Evaluation of pectus bar position and osseous bone formation.

Published

Journal Article

PURPOSE: Minimally invasive repair has become a popular approach for pectus excavatum (PE). The bar is secured to the thoracic wall and left for approximately 2 years. The authors have noticed an intense bone formation (BF) around some of these bars at removal. A review of children undergoing bar removal was performed to better understand this BF in relation to bar placement. METHODS: A retrospective review of children undergoing bar removal after PE repair since January 1998 was performed. Chart review included age at bar insertion and removal, bar insertion position (subcutaneous [SC] v submuscular [SM]), BF on Chest x-ray and at bar removal, operating time, and estimated blood loss (EBL). RESULTS: Thirty-six patients underwent bar removal during the study period (16 SC and 20 SM). Chest x-ray evaluation was possible in 27 patients (16 SM, 11 SC). No difference existed for length of time the bar was in place or age at insertion/removal between groups. EBL was higher in the SM (18.3 v 8.8 mL, not significant). BF was seen radiographically in 15 SM and 3 SC patients (P <.001). BF was encountered at removal in 19 SM patients and a single SC patient (P <.001). Operating time was statistically longer (P <.01) for the SM group (30.2 v 15.6 min). CONCLUSIONS: Bar position during repair of PE is important. SM positioning virtually always results in BF with increased EBL and statistically longer operating time at removal. Careful placement of the bar in the SC position without violating the fascia should be used to avoid these undesirable effects.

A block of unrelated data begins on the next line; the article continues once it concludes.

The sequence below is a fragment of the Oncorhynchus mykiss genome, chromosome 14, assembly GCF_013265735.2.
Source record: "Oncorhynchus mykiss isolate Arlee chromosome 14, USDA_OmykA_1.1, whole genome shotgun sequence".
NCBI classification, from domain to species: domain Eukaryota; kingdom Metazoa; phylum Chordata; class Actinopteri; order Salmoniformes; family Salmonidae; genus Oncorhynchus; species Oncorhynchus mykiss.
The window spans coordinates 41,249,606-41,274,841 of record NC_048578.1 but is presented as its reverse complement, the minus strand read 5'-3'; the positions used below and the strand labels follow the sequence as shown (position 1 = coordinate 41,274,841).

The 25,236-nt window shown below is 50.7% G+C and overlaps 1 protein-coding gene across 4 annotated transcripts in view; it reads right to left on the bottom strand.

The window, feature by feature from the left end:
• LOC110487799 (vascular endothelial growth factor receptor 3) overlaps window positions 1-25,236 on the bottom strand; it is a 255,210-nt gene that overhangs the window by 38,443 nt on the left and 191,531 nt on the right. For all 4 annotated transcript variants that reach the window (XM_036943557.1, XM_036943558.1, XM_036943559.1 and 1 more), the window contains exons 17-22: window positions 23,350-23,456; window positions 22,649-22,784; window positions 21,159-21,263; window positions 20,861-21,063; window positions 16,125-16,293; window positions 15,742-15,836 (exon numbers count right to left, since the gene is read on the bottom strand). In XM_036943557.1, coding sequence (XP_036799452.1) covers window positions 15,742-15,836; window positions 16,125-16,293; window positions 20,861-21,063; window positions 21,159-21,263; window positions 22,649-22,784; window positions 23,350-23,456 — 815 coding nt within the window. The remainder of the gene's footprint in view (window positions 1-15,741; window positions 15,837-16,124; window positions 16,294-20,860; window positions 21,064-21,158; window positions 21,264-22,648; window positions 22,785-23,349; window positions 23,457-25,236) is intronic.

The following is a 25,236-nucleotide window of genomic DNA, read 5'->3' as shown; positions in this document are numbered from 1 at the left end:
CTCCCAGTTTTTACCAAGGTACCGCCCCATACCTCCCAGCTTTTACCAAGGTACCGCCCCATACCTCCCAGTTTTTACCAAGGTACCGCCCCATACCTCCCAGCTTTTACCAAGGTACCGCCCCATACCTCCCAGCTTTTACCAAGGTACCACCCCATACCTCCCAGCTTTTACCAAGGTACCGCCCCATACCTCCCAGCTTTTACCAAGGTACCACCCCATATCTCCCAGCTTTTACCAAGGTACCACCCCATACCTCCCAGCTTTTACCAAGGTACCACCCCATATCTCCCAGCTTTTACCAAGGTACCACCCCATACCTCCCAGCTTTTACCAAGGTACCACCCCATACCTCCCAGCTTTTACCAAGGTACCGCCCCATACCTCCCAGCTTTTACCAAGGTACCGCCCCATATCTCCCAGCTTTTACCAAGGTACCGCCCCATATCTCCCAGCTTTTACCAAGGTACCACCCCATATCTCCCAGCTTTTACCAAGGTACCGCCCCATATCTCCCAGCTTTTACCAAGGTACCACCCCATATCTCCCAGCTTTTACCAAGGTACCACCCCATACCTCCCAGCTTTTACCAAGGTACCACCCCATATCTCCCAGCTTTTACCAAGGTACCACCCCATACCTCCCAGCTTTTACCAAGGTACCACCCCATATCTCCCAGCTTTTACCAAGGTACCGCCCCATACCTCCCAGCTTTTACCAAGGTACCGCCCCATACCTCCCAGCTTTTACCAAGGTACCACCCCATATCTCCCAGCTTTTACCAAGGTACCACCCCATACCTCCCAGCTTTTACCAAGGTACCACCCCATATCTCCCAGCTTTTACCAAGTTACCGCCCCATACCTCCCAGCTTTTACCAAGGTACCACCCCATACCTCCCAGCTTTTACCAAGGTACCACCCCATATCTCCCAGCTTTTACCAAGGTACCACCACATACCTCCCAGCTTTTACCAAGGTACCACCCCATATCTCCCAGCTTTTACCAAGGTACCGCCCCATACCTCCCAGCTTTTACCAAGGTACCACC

Full Text

Duke Authors

Cited Authors

  • Ostlie, DJ; Marosky, JK; Spilde, TL; Snyder, CL; St Peter, SD; Gittes, GK; Sharp, RJ

Published Date

  • June 2003

Published In

Volume / Issue

  • 38 / 6

Start / End Page

  • 953 - 956

PubMed ID

  • 12778401

Pubmed Central ID

  • 12778401

Electronic International Standard Serial Number (EISSN)

  • 1531-5037

Digital Object Identifier (DOI)

  • 10.1016/s0022-3468(03)00132-5

Language

  • eng

Conference Location

  • United States